This screenshot shows that your connection can only run over 16 IP hops max. This is a theoretical limitation, but it highlights some important facts. Your host is not talking to the Windows IP stack on the target, instead it talks to a basic IPv4/UDP implementation in KDNET. The transport is UDP/IPv4 based, so there is not much tolerance for poor network conditions aside from retry operations at the Debugger Transport Protocol Level.

     

    A few words on performance.

    The performance is generally limited by the latency of the link between the host and target. Therefore, even with a LAN like latency (<=1ms), you will not be able to get even close to wire speed of a 1GigE Connection. Expect to see speeds between 1.5 – 2.5Mbytes/s.

     

    Keep this in mind when you plan to pull large portions of memory from the target over KDNET (like the .dump command). This screenshot was taken while executing the .dump /f command (Full Kernel Dump):

     

    Network Activity

     

    Even with the performance restrictions mentioned, KDNET is a valuable extension of the existing debugging methods.  It allows you to debug a Windows machine without the need for special hardware (1394) or legacy ports (serial) that not every machine has today (especially tablets and notebooks).  It also saves you from using USB2 debugging - which requires special cables and a good amount of hope that the machine’s vendor has attached the single debug capable USB port to an external port on the chassis.

     

    Also, there is no need for you to physically enter the Datacenter where the target is located.  You can do all these steps from your convenient office chair. J

     

    To see network kernel debugging in action, watch Episode #27 of Defrag Tools on Channel 9.

     

    Thanks to Andrew Richards and Joe Ballantyne for their help in writing this article.

  • Ntdebugging Blog

    Another Who Done It

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    Hi my name is Bob Golding, I am an EE in GES. I want to share an interesting problem I recently worked on.  The initial symptom was the system bugchecked with a Stop 0xA which means there was an invalid memory reference.  The cause of the crash was a driver making I/O requests while Asynchronous Procedure Calls (APCs) were disabled.  The bugcheck caused by an invalid memory reference was the result of the problem and not the cause.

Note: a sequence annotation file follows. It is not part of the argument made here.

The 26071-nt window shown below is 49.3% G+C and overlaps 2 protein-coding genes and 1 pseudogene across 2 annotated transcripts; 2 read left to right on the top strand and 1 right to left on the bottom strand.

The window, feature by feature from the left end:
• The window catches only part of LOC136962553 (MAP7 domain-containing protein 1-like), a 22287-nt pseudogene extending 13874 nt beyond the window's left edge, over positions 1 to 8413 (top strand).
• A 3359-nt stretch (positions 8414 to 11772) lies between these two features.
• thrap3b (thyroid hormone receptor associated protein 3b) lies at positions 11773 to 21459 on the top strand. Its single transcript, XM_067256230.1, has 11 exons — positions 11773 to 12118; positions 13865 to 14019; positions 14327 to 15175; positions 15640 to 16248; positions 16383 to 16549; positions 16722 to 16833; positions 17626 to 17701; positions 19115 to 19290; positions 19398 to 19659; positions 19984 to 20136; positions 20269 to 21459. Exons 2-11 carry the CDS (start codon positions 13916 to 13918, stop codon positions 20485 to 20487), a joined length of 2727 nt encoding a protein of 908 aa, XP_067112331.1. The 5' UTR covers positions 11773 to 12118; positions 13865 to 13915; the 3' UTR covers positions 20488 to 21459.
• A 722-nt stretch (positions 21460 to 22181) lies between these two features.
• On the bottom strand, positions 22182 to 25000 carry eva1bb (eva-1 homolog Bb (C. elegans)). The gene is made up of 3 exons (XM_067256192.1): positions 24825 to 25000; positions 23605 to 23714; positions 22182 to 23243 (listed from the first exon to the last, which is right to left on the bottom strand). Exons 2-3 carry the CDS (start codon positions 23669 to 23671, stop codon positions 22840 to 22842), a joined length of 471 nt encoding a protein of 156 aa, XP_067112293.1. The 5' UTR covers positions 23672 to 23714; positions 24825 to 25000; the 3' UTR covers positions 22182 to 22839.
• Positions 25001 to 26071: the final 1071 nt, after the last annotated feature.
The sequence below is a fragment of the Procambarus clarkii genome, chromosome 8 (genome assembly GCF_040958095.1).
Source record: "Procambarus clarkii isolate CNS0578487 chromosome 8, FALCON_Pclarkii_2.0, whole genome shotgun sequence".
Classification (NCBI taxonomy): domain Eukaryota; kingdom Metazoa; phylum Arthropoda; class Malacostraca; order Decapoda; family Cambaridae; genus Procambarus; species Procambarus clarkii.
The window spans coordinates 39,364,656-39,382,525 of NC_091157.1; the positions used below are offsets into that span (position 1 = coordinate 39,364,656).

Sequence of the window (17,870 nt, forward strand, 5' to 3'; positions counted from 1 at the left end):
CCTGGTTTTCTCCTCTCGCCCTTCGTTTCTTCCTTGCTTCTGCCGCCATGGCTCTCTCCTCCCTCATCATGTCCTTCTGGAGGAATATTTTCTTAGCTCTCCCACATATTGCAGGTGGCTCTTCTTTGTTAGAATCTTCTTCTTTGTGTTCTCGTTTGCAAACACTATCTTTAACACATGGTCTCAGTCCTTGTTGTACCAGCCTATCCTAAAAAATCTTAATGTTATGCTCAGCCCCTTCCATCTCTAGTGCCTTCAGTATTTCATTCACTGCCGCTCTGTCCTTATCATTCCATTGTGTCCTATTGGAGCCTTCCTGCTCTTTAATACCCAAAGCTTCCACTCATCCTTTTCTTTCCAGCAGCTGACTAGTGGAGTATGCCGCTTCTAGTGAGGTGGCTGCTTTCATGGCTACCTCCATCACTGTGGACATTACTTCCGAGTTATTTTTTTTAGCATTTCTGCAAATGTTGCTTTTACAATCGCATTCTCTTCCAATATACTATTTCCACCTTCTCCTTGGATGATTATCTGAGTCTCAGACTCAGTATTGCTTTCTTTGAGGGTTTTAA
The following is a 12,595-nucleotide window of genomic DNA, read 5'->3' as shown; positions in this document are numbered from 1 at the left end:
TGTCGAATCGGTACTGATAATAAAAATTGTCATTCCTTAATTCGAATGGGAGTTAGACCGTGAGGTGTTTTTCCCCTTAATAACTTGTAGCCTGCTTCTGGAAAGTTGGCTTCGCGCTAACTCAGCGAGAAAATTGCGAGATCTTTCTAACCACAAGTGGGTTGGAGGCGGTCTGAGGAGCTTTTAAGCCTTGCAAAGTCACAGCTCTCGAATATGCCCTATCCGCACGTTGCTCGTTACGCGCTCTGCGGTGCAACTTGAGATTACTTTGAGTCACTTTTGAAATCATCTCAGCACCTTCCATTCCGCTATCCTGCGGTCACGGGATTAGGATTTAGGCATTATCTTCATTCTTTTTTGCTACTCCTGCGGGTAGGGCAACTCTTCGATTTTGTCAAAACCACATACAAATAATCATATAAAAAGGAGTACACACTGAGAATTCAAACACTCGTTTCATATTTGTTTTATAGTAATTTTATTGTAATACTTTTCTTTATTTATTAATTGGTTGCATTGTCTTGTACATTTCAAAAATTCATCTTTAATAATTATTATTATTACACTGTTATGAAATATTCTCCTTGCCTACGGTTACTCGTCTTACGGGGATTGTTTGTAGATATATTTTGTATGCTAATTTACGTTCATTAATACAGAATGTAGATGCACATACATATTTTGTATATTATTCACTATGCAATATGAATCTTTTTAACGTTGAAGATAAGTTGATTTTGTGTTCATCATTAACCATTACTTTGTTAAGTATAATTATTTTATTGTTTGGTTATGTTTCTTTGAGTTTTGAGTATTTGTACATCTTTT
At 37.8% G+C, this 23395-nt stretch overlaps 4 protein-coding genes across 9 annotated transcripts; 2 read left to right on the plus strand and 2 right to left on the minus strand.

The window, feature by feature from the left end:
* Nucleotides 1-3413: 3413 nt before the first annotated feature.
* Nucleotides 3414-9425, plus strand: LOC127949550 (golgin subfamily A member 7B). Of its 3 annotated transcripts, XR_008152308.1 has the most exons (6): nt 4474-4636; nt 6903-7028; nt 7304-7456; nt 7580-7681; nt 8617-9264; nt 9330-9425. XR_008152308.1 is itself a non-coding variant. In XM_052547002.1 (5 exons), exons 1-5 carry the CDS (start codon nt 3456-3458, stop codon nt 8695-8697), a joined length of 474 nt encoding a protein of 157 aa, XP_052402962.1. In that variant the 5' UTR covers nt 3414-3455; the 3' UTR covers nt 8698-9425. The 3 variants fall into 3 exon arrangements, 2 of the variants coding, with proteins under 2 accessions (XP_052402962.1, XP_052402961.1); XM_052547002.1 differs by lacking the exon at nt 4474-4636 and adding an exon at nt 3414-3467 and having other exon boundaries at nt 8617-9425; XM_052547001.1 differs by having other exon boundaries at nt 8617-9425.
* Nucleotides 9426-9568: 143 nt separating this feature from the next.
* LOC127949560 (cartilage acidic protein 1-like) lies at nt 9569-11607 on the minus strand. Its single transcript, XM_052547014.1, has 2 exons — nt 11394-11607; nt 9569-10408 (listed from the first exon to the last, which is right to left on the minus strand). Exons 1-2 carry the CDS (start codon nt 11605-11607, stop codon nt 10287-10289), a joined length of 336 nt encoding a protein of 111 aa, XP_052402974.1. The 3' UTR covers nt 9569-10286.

An APC is queued to a thread during I/O completion. This is to guarantee the last phase of the I/O completion occurs in the same context as the process that issued the request.

     

    The stack of the trap is presented below.  The call stack shows that APCs are being enabled allowing queued APCs to run.

     

    Child-SP          RetAddr           Call Site

    fffff880`07bf3598 fffff800`030b85a9 nt!KeBugCheckEx

    fffff880`07bf35a0 fffff800`030b7220 nt!KiBugCheckDispatch+0x69

    fffff880`07bf36e0 fffff800`030d8b56 nt!KiPageFault+0x260

    fffff880`07bf3870 fffff800`030959ff nt!IopCompleteRequest+0xc73

    fffff880`07bf3940 fffff800`0306c0d9 nt!KiDeliverApc+0x1d7

    fffff880`07bf39c0 fffff800`033f8a1a nt!KiCheckForKernelApcDelivery+0x25

    fffff880`07bf39f0 fffff800`033cce2f nt!MiMapViewOfSection+0x2bafa

    fffff880`07bf3ae0 fffff800`030b8293 nt!NtMapViewOfSection+0x2be

    fffff880`07bf3bb0 00000000`772df93a nt!KiSystemServiceCopyEnd+0x13

    00000000`0015dea8 00000000`00000000 0x772df93a

     

    The reason the trap occurred is because when issuing requests to lower drivers it is common practice in drivers to implement code similar to:

     

    KEVENT event;

     

    status = IoCallDriver( DeviceObject, irp );

     

    //

    //  Wait for the event to be signaled if STATUS_PENDING is returned.

    //

    if (status == STATUS_PENDING) {

       (VOID)KeWaitForSingleObject( &event, // event is a local which is declared on the stack

                                    Executive,

                                    KernelMode,

                                    FALSE,

                                    NULL );

    }

     

    As you can see in the above code, if the return from IoCallDriver does not return pending the code continues and exits. Part of the last phase of I/O processing that takes place in the APC is signaling the event. If the call to IoCallDriver returns success, because the event is on the stack it is critical that the APC execute immediately before the stack unwinds. Since APCs where disabled, the execution of the APC was delayed and during this time the event became invalid. The APCs were delayed because the memory manager was in a critical area and APCs could not run.

     

    I needed to determine which driver did this so I enabled IRP logging in Driver Verifier to trace I/O requests.  With this enabled the next dump should contain a transaction log that will help identify what driver is performing I/O while APCs are disabled.  The command line to enable this is:

    verifier /flags 0x410 /all

     

    The new dump with verifier enabled also crashed after delivering an APC to the thread and completing the IRP.  From the debug output below I can find the IRPs that were issued and the thread that issued them, this is what I need to look for them in the log.

     

    1: kd> !thread

    THREAD fffffa80064c9b50 Cid 0200.0204  Teb: 000007fffffde000 Win32Thread: 0000000000000000 RUNNING on processor 1

    IRP List:

        fffff9800a33ec60: (0006,03a0) Flags: 40060070  Mdl: 00000000

        fffff9800a250c60: (0006,03a0) Flags: 40060070  Mdl: 00000000

        fffff9800a3f4ee0: (0006,0118) Flags: 40060070  Mdl: 00000000

    Not impersonating

    DeviceMap                 fffff8a000007890

    Owning Process            fffffa80064bbb30       Image:         csrss.exe

    Attached Process          N/A            Image:         N/A

    Wait Start TickCount      1656           Ticks: 0

    Context Switch Count      25             IdealProcessor: 0

    UserTime                  00:00:00.000

    KernelTime                00:00:00.000

    Win32 Start Address 0x000000004a061540